Baldwin, Braun's excellent adventure
And you think you had a stressful last week? Turns out Matthew Hiltzik is the spokesman for both Ryan Braun, the NL MVP who had a positive test for PEDs revealed, and actor Alec Baldwin, who was kicked off an American Airlines flight for refusing to shut off his cell phone. I can only imagine the stress in instructing them how to spin their cases
PLANES, BUSES AND PEDs
[The back rows of a Greyhound bus leaving Milwaukee on its way to Los Angeles. ALEC BALDWIN is sitting by a window, concentrating on his cell phone. RYAN BRAUN makes his way down the aisle, stuffs his suitcase in the overhead and takes the seat next to him. The two nod, then sit solemnly for a couple of minutes until BALDWIN glances at the name on BRAUN's ticket.]
BALDWIN: Vladimir Hungus? Seriously?
BRAUN: It's the gentleman's name Nyjer Morgan gave me. I'll let you imagine why. Besides, what are you doing on a bus?
BALDWIN: Given the way airlines treat passengers these days, is there really any difference? Plus, I never have to turn off my cell phone on a bus, so I get to play "Words With Friends'' the entire ride.
BRAUN: Plus American Airlines had the TSA put you on the Do Not Fly list after your little incident.
BALDWIN: Yeah, well, that too. And what about you? Why is the National League MVP riding a bus? Miss your minor leagues days?
BRAUN: I'm flying under the radar, so to speak. Hiltzik recommended that I keep things low-key for the next couple of weeks until I'm vindicated by my appeal.
BALDWIN: Oh, yeah, Matthew told me about the whole positive test and all that. Tough break. I suppose they're going to take the MVP away from you now.
BRAUN: I don't think so. I mean, it's too late, isn't it? They already gave me the award.
BALDWIN: I thought they just announced you were the MVP. I didn't know they gave you the actual award yet.
BRAUN: They haven't. I get it at the annual baseball writers dinner in January. But why does that make any difference?
BALDWIN: Well, it's like Best Buy selling someone a big-screen TV then finding out he used a fraudulent credit card before he leaves the store. Under those circumstances, Best Buy sure as hell wouldn't let the guy go into the parking lot and drive off with the TV.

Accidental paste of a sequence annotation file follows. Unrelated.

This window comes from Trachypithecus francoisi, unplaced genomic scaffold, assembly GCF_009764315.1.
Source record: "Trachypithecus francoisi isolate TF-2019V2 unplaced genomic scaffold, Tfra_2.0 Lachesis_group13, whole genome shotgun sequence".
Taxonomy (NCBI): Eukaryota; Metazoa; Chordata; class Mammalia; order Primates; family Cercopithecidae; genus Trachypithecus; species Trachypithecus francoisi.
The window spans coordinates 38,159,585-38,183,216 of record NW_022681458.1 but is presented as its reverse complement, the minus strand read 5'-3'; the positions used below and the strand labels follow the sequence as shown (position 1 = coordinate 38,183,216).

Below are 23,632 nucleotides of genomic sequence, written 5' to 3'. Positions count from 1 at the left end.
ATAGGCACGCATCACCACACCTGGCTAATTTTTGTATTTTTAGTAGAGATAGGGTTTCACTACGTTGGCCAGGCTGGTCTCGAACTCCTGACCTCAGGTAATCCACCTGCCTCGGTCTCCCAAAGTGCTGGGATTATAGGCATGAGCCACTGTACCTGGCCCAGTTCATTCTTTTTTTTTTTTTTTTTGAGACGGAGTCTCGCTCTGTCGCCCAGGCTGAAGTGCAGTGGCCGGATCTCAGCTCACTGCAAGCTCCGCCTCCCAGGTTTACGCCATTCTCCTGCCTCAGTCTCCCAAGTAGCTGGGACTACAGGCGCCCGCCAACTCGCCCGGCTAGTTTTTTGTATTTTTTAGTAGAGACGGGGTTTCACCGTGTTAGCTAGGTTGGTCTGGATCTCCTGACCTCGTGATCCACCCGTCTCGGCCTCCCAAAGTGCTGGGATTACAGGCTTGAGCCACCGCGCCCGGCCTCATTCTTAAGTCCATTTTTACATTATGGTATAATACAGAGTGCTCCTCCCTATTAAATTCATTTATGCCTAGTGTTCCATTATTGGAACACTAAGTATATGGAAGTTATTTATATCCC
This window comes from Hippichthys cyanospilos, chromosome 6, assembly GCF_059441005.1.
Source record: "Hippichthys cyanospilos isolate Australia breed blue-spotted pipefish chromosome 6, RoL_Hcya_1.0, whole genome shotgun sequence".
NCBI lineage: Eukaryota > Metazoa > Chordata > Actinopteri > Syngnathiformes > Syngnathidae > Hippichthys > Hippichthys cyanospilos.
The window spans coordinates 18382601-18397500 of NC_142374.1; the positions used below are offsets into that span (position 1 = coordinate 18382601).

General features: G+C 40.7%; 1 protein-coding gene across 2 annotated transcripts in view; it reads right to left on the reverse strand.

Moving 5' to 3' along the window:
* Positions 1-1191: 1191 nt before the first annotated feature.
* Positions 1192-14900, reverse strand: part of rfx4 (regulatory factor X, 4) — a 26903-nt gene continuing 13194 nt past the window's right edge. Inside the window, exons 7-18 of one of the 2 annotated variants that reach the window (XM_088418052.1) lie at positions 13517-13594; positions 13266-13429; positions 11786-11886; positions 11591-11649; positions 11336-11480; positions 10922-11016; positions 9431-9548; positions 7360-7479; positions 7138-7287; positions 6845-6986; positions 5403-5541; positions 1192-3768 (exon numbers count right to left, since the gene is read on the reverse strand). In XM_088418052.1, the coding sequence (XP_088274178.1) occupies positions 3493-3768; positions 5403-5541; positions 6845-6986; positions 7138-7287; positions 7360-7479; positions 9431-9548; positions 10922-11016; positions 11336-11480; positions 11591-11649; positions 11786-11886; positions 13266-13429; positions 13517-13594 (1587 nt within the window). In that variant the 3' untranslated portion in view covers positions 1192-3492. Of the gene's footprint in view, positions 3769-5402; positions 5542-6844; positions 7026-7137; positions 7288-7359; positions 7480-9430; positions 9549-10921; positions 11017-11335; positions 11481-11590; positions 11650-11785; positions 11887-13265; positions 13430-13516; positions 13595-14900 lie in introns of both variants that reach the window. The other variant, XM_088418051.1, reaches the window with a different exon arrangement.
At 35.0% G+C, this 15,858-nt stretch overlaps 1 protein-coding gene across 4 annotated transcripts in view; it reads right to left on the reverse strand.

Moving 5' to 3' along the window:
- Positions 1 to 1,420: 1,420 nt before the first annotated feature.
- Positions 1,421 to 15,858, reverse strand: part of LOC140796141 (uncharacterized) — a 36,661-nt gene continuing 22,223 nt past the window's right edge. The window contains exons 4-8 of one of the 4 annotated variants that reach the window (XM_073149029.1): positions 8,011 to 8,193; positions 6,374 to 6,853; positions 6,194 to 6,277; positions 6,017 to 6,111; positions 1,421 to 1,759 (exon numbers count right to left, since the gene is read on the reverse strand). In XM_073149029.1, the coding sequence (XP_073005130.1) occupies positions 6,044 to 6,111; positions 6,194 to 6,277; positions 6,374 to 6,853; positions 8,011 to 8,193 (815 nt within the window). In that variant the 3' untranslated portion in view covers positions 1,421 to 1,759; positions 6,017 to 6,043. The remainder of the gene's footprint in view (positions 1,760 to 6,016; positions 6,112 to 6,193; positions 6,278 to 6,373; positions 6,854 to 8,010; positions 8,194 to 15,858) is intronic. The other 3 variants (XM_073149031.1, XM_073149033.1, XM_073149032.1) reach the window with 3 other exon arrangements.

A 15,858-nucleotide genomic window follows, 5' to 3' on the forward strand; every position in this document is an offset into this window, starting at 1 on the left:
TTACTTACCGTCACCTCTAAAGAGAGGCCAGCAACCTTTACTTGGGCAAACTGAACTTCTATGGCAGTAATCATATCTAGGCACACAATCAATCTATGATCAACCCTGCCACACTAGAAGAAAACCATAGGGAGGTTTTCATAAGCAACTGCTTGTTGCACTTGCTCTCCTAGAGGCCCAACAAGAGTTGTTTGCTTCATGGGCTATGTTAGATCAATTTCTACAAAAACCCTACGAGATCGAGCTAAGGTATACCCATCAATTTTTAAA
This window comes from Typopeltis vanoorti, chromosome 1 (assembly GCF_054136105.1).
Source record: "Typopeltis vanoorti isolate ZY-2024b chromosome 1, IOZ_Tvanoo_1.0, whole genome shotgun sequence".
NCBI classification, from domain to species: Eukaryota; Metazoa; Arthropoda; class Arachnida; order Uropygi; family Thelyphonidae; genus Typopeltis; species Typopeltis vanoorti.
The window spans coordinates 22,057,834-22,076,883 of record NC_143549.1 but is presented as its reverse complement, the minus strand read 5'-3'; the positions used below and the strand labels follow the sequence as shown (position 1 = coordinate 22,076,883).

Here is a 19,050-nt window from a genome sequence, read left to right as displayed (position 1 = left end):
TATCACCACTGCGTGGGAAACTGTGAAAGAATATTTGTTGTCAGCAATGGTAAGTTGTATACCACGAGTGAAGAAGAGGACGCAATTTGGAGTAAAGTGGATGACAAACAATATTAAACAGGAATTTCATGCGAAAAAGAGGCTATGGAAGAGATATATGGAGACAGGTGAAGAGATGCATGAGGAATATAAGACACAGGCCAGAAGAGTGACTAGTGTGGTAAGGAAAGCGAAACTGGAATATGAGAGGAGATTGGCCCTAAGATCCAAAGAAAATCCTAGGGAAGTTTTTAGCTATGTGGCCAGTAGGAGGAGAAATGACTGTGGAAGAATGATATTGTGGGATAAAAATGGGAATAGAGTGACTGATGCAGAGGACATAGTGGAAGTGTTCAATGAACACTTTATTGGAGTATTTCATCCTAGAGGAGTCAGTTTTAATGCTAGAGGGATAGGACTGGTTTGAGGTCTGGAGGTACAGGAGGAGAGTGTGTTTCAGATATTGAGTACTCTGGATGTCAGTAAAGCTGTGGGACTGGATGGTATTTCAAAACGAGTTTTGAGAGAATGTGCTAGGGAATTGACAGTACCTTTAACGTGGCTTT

BRAUN: So you're saying they should give the award to Matt Kemp instead?
BALDWIN: Yes, unless of course, you win your [wink, wink] appeal. I have no problem with rescinding awards in the case of obvious cheating or correcting a gross injustice. Take the 1996 Oscar for Best Picture. I'm not saying "The English Patient'' is a bad movie, but "Fargo'' clearly should have won instead that year. If you're sitting at home and "The English Patient'' is on one channel and "Fargo'' is on the other, which are you going to watch?
BRAUN: Are you kidding? "Fargo'' every time. It's not even close. [Imitating William H. Macy's character, Jerry Lundegaard.] "Well, my boss, he's never done this before. But seeing as it's special circumstances and all, he says I can knock a hundred dollars off that Trucoat."
BALDWIN: See what I mean? We could quote lines from "Fargo'' from now until we arrive in Hollywood. Or "Jerry Maguire,'' which also was up for Best Picture that year. "Show me the money.'' "You had me at hello.'' "Did you know the human head weighs eight pounds?'' Those lines are part of Americana. But you can't repeat a single line from "The English Patient.'' Please. After further review, that Oscar needs to be called back.
BRAUN: I get what you're saying. Correct past misjudgments. Like Rafael Palmeiro's 1999 gold glove.
BALDWIN: And the 1996 MVP to Juan Gonzalez instead of Alex Rodriguez.
BRAUN: Bowie Kuhn's election to the Hall of Fame.
BALDWIN: Time magazine's 1999 Man of the Year to Jeff Bezos.
BRAUN: People magazine's 2002 Sexiest Man Alive to Ben Affleck.
BALDWIN: The 1994 Nobel Peace Prize to Yasser Arafat!
BRAUN: The 1998 Best Supporting Actress award to Kim Basinger!
[BALDWIN glares at him. For a moment it looks like he will lunge across the seat and attack BRAUN. Fortunately, the outfielder suddenly recalls that BASINGER and BALDWIN had an ugly and very contentious divorce.]